Purgatory

The Visitors

One of the things we did not have during the 8 odd years we lived in San Francisco was an actual spare room in which guests could sleep.  There was just our couch or an inflatable mattress set down in the dining room.  Here at Purgatory we have not one, but two such rooms plus a second separate building that can be used in a pinch for guests.

Thus, since moving in, we have been graced by visits from several notable dignitaries.

IMG_2184For example, last September Agent Smith’s father arrived for just shy of a month and made good use of the “guest suite”.  He assisted with fence repairs and the demolitions of the small horse structure and old dog kennel. He and Agent Smith also worked to rebuild some of the fencing surrounding the house yard while he was here.  The end result was that we completely filled a 30 cu yd dumpster–the first of many.

Agent Smith’s father will be visiting us again this September and we hope to put him to work again.

In addition to him, later that fall a group of neighbors from the Potrero Hill (that’s where we lived in SF) came down for a lovely lunch and guided tour.


Then in January my parents were out from Ohio for a week, and they too made use of the guest suite during their stay.  They drove up from L.A. as they spent a week in that area visiting customers and networking while doing a bit of sightseeing.  One of the highlights of their visit with us was a trip down to Santa Cruz and a meal at Gabriella Cafe.  We had been there together years ago, so it was a fun thing to revisit together.
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Since then we have had quite a lot of visitors and we now find ourselves entertaining much more often then we did when we lived in San Francisco.  Friends from Zurich have overnighted with us, friends from my days as a network engineer came over for a lovely dinner where we made use of the pool, grill and patio furniture.  Lastly the BDR guys are often here on weekends to work on the race cars, and sometimes when the work goes into the early morning hours one of them will make use of the guest facilities here.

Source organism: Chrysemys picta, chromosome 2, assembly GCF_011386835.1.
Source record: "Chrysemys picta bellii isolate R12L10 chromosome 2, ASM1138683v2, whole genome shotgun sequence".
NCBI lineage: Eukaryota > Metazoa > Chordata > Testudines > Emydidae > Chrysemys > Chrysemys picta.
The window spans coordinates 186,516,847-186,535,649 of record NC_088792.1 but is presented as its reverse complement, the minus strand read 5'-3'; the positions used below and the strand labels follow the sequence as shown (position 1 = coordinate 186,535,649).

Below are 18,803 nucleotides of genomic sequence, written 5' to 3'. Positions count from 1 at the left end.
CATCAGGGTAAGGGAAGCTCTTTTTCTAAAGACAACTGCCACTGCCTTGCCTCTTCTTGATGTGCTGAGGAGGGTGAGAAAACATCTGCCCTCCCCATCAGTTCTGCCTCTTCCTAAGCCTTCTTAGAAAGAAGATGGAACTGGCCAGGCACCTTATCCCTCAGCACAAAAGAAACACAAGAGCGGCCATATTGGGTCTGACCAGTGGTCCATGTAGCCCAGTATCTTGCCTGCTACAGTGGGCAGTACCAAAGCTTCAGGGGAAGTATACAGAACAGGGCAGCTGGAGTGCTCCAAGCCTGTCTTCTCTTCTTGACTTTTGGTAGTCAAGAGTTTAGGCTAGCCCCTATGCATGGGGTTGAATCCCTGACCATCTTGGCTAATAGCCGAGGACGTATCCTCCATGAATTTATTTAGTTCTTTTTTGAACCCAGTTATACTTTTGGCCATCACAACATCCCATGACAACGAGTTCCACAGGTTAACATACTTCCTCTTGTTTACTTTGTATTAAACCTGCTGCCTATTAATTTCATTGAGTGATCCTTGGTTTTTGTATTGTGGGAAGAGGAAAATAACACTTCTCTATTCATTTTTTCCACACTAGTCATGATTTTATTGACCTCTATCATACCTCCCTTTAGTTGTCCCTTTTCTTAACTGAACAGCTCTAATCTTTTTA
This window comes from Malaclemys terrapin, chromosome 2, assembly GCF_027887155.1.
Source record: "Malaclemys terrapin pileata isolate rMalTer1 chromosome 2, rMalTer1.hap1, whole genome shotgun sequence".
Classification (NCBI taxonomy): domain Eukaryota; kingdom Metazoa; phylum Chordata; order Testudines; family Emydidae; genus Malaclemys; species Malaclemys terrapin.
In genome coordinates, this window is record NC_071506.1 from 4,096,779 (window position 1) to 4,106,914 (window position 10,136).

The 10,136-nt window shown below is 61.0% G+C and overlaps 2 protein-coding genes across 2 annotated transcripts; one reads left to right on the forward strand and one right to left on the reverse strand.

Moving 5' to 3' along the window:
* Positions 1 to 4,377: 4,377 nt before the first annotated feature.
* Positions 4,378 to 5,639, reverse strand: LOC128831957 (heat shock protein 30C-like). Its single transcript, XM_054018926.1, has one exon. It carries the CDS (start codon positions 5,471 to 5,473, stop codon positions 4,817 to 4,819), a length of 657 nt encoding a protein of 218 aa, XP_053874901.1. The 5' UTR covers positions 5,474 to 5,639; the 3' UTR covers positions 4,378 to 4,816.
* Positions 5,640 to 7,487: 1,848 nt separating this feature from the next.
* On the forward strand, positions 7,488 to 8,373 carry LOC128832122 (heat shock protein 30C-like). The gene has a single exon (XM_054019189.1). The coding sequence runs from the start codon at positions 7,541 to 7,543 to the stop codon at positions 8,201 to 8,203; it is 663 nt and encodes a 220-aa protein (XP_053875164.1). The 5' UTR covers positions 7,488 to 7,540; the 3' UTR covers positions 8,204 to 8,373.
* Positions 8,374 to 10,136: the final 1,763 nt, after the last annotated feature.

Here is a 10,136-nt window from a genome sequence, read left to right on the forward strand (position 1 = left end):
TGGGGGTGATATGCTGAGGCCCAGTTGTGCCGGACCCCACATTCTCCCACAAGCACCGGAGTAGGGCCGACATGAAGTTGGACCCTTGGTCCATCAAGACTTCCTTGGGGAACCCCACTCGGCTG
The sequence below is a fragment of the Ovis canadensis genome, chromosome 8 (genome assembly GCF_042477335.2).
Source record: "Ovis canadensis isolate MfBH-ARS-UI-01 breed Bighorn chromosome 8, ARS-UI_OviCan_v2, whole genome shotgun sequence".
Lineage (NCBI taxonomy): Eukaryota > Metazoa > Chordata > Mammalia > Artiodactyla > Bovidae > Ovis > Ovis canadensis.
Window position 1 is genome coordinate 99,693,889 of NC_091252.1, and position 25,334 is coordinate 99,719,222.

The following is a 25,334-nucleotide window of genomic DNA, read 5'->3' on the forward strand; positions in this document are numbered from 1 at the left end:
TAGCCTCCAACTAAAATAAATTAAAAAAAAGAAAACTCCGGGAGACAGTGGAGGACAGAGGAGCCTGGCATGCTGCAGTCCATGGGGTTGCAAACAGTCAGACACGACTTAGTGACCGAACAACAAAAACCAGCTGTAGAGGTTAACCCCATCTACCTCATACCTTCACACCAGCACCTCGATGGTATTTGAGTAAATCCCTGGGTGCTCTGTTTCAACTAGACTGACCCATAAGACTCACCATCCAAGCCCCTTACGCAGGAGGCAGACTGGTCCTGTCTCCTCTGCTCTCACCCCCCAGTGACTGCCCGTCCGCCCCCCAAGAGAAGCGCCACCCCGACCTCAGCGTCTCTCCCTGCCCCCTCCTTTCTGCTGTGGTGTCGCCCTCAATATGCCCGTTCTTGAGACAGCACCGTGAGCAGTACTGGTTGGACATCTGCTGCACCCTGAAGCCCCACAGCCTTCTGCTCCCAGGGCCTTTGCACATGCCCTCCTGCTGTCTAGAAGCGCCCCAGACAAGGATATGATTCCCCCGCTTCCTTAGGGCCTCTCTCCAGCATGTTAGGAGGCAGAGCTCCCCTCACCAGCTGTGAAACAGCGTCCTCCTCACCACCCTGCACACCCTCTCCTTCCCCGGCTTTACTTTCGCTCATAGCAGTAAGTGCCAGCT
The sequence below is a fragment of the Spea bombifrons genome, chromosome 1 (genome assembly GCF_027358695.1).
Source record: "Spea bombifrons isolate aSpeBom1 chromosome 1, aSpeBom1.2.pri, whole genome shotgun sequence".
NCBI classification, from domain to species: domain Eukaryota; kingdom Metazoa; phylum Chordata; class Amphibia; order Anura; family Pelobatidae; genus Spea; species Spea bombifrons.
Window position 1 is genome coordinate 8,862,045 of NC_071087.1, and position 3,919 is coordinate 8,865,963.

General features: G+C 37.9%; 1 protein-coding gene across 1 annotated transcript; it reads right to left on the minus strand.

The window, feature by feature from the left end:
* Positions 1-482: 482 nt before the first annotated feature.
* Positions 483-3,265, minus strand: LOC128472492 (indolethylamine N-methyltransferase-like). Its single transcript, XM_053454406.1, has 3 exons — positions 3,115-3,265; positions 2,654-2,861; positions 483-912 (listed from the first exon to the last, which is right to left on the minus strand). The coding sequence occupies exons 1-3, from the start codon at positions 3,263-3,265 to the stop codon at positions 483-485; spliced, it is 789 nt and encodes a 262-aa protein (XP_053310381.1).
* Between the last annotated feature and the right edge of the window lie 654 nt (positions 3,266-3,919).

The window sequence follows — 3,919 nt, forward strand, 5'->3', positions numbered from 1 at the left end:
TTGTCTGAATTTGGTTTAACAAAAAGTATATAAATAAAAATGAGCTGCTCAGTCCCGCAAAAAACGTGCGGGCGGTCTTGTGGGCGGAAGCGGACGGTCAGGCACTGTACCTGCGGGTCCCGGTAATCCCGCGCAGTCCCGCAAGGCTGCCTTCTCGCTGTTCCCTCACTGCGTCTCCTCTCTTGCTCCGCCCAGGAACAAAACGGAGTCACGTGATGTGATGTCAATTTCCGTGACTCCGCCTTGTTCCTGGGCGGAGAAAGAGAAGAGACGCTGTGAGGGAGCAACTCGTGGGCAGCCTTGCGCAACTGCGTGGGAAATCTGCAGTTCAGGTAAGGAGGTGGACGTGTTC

IMG_3018Three very noteworthy visits occurred this summer.  In late May L&R, friends from Ohio, visited us for a week and we went to Fanime and Clockwork Alchemy. We also made a trip up to SF to visit the newly remolded San Francisco Museum of Modern Art as well as a few trips down the hill for some light shopping and tasty sushi.

Then in early June I finally met in person someone I’d known since college.  Dork (for that is his nickname from CuSeeMe days) stopped by with his family on their way north from Monterey.  We sipped juice and chatted while Dork Jr. swam about in the pool with his dad.  They brought me some lovely artichokes that were so large the prospect of cooking and eating them myself was daunting–Agent Smith doesn’t care for artichokes.  Never fear though, as a week later more CuSeeMe friends visited and I was able to share the tasty giants with them.

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Typing of giants, one of these visitors, Big J, is quite tall in person.  Here’s a shot of little Slurpee trying oh so hard to show up at the same level but not quite making it.IMG_3202

As you can tell, things this summer have been busy in new and exciting ways which leave us often feeling a bit awumbuk.

From the CNN article:

Awumbuk: It’s a funny thing about house guests. While they’re in your home and you’re tripping over the extra shoes and suitcases that are suddenly littered about your living room, you start dreaming about how nice it will be when they leave. Yet, after they do, your place often feels too empty. To the Baining people of Papua New Guinea, Smith writes, this feeling is so prevalent that it gets a name all to itself: awumbuk, or the feeling of “emptiness after visitors depart.” There is, luckily, a way of ridding the home of this rather melancholy feeling: Smith writes that “once their guests have left, the Baining fill a bowl with water and leave it overnight to absorb the festering air. The next day, the family rises very early and ceremonially flings the water into the trees, whereupon ordinary life resumes.” That’s one way to do it.

I have yet to try the water technique.

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